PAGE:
A single character says a thousand words.

As the year draws to a close, it’s time for people everywhere to reflect back on the past 12 months and what it brought us, and in Japan this act of reflection is embodied in the Kanji of the Year.

Run by the Japan Kanji Aptitude Testing Foundation, who collects votes from around the nation to decide the winning kanji, the annual event is held at one of the most famous temples in all of Japan, Kiyomizudera in Kyoto.

In the lead-up to the kanji’s grand reveal at 2:00 p.m. on 12 December, there was plenty of speculation amongst pundits as to what the chosen character for the year might be, but in the end, it turned out to be this character.

▼ “Zei

Zei” — which can also be read as “sei” or “mitsugi” — means “tax” or “taxes“, and it was chosen by 5,976 people out of a total of 147,878 public votes as the kanji character to best sum up the year.

According to the foundation, there were several overarching reasons why voters chose this kanji, citing increasing and decreasing taxes that directly affected people’s lives around the country this year.

Taxes certainly were one of the hot topics for 2023, as politicians attempted to alleviate public anxiety about the rising cost of living. Rising taxes were of concern to everyone, with Prime Minister Kishida stepping in to announce fixed cuts to income tax and resident tax (due to come into effect in June 2024), essentially reducing the financial burden of individuals by 40,000 yen (US$275.14), and prompting further discussion about possible ways to boost support for low-income households.

On the other hand, discussions were held regarding the possibility of increasing taxes in three categories: corporate taxes, income taxes, and tobacco taxes. The start of a controversial new invoice system, whereby freelancers and small business owners will soon be required to charge a 10-percent goods and services tax was also a topic of concern for many, as was the furusato nozei (hometown tax) system, which directed tax payments out of some Tokyo wards at a record high this year.

▼ The 30-second mark in this video shows the highly anticipated moment when Seihan Mori, the 83-year-old head priest of the temple, used bold brushstrokes to reveal the Kanji of the Year to the world.

This is the second time for “zei” to be crowned Kanji of the Year, with the first time being in 2014, when consumption taxes increased from five to eight percent.

While it’s clear that taxes were once again on people’s minds this year, 2023 also saw the country swelter in record-breaking summer heat, prompting the kanji “暑” (“sho”or “heat”) to come in at second place for Kanji of the Year.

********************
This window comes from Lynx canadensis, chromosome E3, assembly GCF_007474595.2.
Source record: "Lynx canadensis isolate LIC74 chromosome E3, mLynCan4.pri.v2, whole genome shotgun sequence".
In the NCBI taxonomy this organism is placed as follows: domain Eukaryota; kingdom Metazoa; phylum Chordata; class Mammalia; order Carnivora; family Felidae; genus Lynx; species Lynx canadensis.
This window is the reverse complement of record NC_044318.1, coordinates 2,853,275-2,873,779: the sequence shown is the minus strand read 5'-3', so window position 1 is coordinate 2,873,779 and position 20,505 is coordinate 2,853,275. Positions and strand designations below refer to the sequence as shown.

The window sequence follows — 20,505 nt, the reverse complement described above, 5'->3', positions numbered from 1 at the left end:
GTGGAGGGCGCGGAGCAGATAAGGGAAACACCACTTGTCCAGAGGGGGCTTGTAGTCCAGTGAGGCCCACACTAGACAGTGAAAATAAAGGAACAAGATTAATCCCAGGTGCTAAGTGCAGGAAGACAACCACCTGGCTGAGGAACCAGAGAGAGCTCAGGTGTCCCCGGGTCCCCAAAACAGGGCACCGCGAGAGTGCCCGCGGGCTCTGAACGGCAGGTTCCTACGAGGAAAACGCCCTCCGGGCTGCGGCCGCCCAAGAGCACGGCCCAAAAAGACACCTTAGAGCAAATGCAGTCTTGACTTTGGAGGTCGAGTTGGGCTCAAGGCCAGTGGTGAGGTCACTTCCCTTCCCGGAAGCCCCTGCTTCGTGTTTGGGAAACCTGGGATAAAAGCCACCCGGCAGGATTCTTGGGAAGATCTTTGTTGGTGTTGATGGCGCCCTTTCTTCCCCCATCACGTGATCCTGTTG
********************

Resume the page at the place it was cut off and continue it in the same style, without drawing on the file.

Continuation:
The other place-getters in the top 20 list revealed today are as follows:

3.  (“War”) – 5,011 votes
4. (“Tiger”) – 4,674 votes
5. (“Win”) – 4,653 votes
6. (“Sphere” [a kanji used in both “earth” and “environment”]) – 3,485 votes
7. (“High”) – 3,468 votes
8. (“Strange”) – 2,955 votes
9. (“Increase”) – 2,711 votes
10 楽 (“Ease”) – 2,472 votes
11. (“Sho” [this kanji appears in the name of famous baseball player Shohei Ohtani]) – 2,286 votes
12. (“Dispute” [this kanji appears in “senso” (“戦争”), the word for “war”]) – 2,267 votes
13. (“Heat”) – 1,723 votes
14. (“Clarity”) – 1,685 votes
15. (“New”) – 1,495 votes
16. (“Gold” or “Money”) – 1, 487 votes
17. (“Peace”) – 1,476 votes
18. (“Excellent”) – 1,474 votes
19. (“Samurai”) – 1,411 votes
20. (“Happiness”) – 1,317 votes

The top 20 responses revealed concerns about war and the environment, including the unusually high heat, weighed heavy on the minds of people in Japan in 2023. The ongoing unrest in Ukraine and Gaza led to the kanji for “war” — the 2022 Kanji of the Year — to place in the top three again this year.

While the most popular responses read a bit like a shopping list of anxieties, the Kanji of the Year really does reveal the zeitgeist of society, suggesting this has been a tough year for many.

If you’d like to ponder the ups and downs of taxes by gazing at the priest’s calligraphy in person, the Kanji of the Year will be on display at Kiyomizudera’s main hall from 12-21 December, before moving on to Kyoto’s Kanji Museum from 22 December.

Here’s hoping for a return to a more prosperous kanji in the coming year, perhaps something like “gold”, which we were happy to see the priest reveal back in 2021.

Source: Japan Kanji Aptitude Testing Foundation
Featured image: Twitter/@Kotoshinokanji
Insert images  Pakutaso (edited by SoraNews24)

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